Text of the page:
My main research interests are on questions of power, political economy, and cultural politics in the nature-society relationship. Using primarily ethnographic methods, I have conducted research on property rights, natural resource conflicts, environmental history, development and landscape transformation, grassland management and environmental policies, and emerging environmentalisms in Tibetan areas of China. In addition, I have also worked on the politics of identity and race in the Tibetan diaspora, and on several NSF-funded interdisciplinary, collaborative projects on putative causes of rangeland degradation and vulnerability to climate change on the Tibetan Plateau. Broader research and teaching interests include transnational conservation, critical development studies, the relationship between nature, territory, and the nation, and environmental justice. My regional expertise is in China, Tibet, and the Himalayas.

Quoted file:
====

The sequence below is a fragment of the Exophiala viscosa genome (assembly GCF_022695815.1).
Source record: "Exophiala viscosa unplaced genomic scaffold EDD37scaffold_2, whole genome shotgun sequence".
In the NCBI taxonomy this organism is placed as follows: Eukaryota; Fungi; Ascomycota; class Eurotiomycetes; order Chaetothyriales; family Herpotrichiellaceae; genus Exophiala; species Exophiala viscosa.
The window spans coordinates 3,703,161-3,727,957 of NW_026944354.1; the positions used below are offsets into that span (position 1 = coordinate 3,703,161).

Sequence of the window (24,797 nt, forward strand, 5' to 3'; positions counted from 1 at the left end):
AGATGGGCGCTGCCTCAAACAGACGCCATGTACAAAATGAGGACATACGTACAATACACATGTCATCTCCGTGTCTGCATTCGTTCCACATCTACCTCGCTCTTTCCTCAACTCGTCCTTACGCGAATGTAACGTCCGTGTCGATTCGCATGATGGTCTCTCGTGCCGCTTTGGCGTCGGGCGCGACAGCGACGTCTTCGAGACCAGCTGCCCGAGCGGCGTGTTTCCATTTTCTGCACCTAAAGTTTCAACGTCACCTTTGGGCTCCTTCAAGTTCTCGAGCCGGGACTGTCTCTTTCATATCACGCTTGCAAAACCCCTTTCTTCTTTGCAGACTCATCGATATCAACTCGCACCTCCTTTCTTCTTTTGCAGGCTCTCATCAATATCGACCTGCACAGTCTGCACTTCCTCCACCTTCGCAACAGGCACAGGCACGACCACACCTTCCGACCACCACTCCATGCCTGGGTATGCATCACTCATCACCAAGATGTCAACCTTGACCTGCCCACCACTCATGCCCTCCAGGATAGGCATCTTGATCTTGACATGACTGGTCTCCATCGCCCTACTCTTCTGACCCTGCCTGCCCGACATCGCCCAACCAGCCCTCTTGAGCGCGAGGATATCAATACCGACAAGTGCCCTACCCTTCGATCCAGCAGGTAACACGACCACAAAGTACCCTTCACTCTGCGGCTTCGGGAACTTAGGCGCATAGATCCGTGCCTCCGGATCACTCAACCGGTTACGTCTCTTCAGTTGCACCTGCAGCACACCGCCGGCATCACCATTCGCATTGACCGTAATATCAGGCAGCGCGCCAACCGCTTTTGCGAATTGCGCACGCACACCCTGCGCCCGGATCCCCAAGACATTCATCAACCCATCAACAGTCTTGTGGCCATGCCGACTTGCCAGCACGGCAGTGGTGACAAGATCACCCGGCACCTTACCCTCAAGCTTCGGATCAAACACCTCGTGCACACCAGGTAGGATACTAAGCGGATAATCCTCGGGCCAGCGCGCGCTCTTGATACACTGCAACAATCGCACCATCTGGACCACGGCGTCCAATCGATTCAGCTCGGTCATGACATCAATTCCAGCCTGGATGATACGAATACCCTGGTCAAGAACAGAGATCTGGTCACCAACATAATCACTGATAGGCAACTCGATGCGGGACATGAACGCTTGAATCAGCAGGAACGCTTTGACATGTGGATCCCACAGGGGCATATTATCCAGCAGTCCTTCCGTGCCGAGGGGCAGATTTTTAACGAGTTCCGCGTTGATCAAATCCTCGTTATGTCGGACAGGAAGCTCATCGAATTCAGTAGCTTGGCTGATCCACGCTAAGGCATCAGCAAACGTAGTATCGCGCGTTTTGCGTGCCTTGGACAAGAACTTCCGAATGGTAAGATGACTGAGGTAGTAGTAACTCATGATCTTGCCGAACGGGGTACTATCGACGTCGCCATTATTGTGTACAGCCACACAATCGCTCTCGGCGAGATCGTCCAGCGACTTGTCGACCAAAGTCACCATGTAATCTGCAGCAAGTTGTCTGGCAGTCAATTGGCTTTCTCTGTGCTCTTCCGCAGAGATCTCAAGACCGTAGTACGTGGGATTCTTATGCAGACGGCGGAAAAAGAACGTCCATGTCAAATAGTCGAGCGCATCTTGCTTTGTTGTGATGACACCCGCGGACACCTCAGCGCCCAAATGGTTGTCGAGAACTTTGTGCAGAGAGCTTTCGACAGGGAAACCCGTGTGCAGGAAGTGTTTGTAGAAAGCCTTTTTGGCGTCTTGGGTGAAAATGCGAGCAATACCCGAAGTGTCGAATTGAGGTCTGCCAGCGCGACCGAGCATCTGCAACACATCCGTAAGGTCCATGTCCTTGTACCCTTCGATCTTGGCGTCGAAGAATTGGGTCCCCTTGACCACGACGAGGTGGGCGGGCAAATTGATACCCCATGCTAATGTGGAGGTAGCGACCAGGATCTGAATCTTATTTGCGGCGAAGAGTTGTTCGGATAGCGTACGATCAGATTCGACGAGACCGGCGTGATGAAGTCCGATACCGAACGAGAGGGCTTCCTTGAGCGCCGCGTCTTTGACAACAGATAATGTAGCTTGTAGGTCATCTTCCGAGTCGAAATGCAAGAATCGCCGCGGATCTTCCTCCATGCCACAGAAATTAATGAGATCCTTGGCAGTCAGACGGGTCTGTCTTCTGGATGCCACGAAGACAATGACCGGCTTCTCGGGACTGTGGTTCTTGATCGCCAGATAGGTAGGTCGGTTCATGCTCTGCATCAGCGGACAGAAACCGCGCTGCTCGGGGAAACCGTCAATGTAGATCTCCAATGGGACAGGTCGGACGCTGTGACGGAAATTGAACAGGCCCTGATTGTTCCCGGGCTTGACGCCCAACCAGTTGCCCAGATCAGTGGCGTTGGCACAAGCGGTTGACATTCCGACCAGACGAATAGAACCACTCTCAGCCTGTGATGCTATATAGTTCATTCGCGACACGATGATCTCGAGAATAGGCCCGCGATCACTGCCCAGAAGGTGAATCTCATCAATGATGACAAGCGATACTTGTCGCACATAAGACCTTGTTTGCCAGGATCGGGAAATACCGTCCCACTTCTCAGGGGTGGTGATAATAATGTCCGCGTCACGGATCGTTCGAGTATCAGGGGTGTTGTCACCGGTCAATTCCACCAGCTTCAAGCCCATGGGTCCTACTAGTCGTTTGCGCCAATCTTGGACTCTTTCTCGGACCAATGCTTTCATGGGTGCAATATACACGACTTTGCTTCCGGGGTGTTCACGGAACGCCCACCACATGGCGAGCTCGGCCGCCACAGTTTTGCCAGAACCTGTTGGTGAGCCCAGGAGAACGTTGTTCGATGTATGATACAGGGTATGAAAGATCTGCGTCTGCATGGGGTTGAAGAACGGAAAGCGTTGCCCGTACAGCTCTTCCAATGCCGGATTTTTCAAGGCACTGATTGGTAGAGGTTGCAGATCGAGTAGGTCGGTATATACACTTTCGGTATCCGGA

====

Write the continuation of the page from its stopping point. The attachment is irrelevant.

Despite living in Colorado and doing research in Tibet, I love the ocean and try to scuba dive when I get the chance. Fortunately, I also enjoy biking and hiking and most of all, playing capoeira, a Brazilian martial art. Most of non-work time, though, is spent playing with my son Osel and daughter Seldron.
Yeh, Emily T. 2013. Taming Tibet: Landscape Transformation and the Gift of Chinese Development. Ithaca: Cornell University Press.
Yeh, Emily T., editor. 2018. The Geoeconomics and Geopolitics of Chinese Development and Investment in Asia. Routledge.
Yeh, Emily T. and Chris Coggins, 2014. editors. Mapping Shangrila: Contested Landscapes in the Sino-Tibetan Borderlands. Seattle: University of Washington Press.
Yeh, Emily T. 2017. “Political ecology, critique, and multiple ontologies: Musings on the posthuman and other environmental turns” English Language Notes 55(1-2): 143-153.
Yeh, Emily T. Leah Samberg, Gaerrang, Emily Volkmar and Richard B. Harris. 2017. “Pastoralist decision-making on the Tibetan Plateau”, Human Ecology. 45(3), 333-343.
Yeh, Emily T. 2016. “How can experience of local residents be ‘knowledge’?”: Challenges in interdisciplinary climate research” Area. 48(1): 34-40.
Publications updated March 2018